As we stand at the door of 2012, I would like to offer some random thoughts that may encourage you, make you smile, or even give you a nudge in a healthy direction.
Someone sent me this from a church in another state: “We do not allow children between the ages of three months and fifth grade in the adult worship service.” Note: It is not a preference there, it is the law! The message went on to explain that adults will “worship better” without distractions. Two questions: When did training our children to worship with us become a distraction? I thought it was a privilege and a responsibility. Secondly, when did “personal comfort” become our highest goal at church?
Since we are on the subject of our children, let me encourage you Dads to hug your children every day. Tell your sons, especially, that you are proud of them. Their souls will bear that imprint throughout their lives.
Read a good book aloud to your children. And for heaven’s sake, be animated about it! Use different voices for the characters and enjoy the experience. You will be amazed at the blessings this brings to your family.
If you are having trouble with boomerangers (adult children moving back in with you), you might laugh when you hear Paul Shanklin’s song, “Can’t Fit the Cradle.” It is set to the tune of the classic Harry Chapin song, but the chorus goes, “Well, he can’t fit the cradle and he sleeps ‘til noon. The boy’s 42 and he don’t have a clue. When you gonna leave son?” ‘I don’t know when. We’ll have a good time til then, Dad, we’ll have a good time til then.’” At the end of the song, the boy finally gets married again and moves out. The Dad sings, “And as they drove away, it occurred to me, the boy had a front door key, yeah, he still had a front door key!”
Get involved in a good church. What defines a “good church?” Read Paul’s letters and see for yourself. I would say at minimum a good church believes the Bible is the word of God and the leadership lives what they profess. But there is much more than that. You don’t know what you are missing if you have never been committed to a life-changing fellowship of believers. Find a good one and get involved there. For those of you who go to church, this story will make you smile. Three small children announced one evening that they were going to “play church.” Their parents were pleased and proud at the same time, but had to eat humble pie when the children started running around in a panic, pretending to get dressed and yelling, “Hurry up!” “It’s time for church!” “We have five minutes!” “We’ll be late!”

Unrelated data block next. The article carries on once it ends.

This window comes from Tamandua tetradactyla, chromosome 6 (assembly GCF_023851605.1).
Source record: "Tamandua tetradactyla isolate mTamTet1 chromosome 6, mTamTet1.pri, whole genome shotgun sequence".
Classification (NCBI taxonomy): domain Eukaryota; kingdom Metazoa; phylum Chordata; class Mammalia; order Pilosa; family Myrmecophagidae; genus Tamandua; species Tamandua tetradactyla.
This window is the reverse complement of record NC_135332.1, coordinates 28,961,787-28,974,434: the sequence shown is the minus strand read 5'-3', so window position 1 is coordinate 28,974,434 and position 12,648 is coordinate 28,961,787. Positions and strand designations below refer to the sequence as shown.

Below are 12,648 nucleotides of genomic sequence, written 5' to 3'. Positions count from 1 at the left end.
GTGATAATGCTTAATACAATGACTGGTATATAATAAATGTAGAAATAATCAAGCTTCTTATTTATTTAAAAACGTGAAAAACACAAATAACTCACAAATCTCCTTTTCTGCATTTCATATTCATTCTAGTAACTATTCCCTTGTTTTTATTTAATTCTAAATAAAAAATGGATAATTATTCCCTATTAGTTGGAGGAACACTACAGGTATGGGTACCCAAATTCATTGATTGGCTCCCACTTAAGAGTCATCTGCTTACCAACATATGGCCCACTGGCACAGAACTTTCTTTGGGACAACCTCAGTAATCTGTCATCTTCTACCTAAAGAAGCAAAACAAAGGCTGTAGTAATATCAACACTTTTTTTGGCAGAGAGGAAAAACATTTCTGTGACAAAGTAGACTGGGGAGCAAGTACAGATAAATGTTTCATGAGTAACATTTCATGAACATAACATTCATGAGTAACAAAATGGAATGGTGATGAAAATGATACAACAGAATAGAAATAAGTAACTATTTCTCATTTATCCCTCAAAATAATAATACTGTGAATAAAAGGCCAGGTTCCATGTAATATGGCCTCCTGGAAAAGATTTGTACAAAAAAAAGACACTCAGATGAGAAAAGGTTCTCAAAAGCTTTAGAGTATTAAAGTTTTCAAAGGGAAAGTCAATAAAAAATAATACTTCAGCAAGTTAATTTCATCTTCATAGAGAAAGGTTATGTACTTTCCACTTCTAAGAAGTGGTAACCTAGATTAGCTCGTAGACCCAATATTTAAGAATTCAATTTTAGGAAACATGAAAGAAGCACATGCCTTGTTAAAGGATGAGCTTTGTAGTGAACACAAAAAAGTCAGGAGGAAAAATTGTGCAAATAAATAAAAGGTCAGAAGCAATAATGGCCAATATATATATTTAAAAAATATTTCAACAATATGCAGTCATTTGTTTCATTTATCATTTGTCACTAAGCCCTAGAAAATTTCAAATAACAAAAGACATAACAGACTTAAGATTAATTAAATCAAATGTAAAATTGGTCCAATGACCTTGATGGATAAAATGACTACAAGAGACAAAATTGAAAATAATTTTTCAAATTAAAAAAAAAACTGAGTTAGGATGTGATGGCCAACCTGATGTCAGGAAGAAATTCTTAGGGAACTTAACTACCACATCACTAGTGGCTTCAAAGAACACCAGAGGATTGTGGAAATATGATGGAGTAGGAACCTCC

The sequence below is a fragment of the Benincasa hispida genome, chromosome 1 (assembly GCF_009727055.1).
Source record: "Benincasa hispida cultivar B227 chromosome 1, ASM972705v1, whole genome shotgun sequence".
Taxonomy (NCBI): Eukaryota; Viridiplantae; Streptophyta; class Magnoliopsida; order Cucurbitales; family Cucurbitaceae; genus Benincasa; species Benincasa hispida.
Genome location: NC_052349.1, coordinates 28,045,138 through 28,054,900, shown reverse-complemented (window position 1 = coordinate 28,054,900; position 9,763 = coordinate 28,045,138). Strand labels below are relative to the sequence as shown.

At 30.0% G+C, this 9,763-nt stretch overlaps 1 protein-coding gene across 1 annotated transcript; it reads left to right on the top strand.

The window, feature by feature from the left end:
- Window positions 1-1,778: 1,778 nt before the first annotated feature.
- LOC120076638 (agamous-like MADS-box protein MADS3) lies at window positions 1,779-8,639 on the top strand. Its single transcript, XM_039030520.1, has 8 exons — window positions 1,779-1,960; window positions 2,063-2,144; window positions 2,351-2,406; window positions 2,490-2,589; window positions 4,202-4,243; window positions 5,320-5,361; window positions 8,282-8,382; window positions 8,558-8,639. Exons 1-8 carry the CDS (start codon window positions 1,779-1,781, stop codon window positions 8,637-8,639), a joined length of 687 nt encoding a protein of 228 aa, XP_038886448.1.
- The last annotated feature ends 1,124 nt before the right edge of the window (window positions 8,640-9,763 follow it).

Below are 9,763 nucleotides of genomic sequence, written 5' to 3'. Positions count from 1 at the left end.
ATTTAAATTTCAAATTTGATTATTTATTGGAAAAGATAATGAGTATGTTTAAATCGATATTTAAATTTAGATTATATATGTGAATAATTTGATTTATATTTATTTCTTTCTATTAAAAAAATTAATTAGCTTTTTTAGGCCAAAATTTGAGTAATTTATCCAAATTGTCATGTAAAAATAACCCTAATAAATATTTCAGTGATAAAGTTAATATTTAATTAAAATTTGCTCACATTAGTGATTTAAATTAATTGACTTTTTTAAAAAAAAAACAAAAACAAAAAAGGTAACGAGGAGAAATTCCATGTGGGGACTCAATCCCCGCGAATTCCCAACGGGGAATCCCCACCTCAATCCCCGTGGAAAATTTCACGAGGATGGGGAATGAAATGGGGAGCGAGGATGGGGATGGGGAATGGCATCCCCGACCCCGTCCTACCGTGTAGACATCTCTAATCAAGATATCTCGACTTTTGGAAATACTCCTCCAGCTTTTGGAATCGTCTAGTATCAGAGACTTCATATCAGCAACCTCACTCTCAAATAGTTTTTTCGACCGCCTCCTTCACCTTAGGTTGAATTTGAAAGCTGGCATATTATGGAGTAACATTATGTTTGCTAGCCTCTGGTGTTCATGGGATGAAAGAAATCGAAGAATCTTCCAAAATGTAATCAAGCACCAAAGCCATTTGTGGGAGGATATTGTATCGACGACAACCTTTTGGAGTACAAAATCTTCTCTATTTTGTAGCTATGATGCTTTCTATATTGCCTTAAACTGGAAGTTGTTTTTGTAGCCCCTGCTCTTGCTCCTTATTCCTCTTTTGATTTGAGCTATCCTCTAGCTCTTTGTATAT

Get involved in missions. You can give money to an organization like the New Directions, or have them come to your church for a “Pack-a-thon.” Call Scott Hahn at 336-227-1273 for details of how you can help feed children in the Third World for a whole year. You can go on a short-term missions trip. You can pray for the persecuted church around the world (go to persecution.com for information). The needs and opportunities are endless.
Exercise. Paul said, “Do you not know that your body is the temple of the Holy Spirit?” Don’t listen to the “no-exercise” pundit who said “If swimming is good for your figure, explain whales to me.”
Practice gratefulness. No explanation necessary.
Have a happy and blessed new year!
The wise men brought expensive gifts to the Christ child. The shepherds just brought wonder. But it is from the shepherds that we can all learn a life-altering lesson. Look at how they obeyed the messenger sent from God. The shepherds said, after hearing from the angel that the Savior had been born, Let us now go to Bethlehem and see this thing that has come to pass, which the Lord has made known to us. What do we know about the shepherds’ obedience from this passage?
First, it was corporate; the shepherds obeyed together. They exhorted one another to obey the Lord. Are you hanging around people who are in the habit of obeying God’s Word? Or would you say your closest companions are those who mock the Bible, or at best simply ignore it? The first group is harder to find, but well worth your diligent search.
Second, the obedience of the shepherds was immediate; they said, “let us now go,” and then they left where they were to go to the place the angel had told them about. The shepherds hurried to obey God even though there were lots of reasons not to; the bleating of the sheep all around gave them a perfect reason to delay. But they left the temporal to find the eternal.
Do you obey God with that much abandon? There is delight and surprise waiting for those who will make haste and obey God’s word.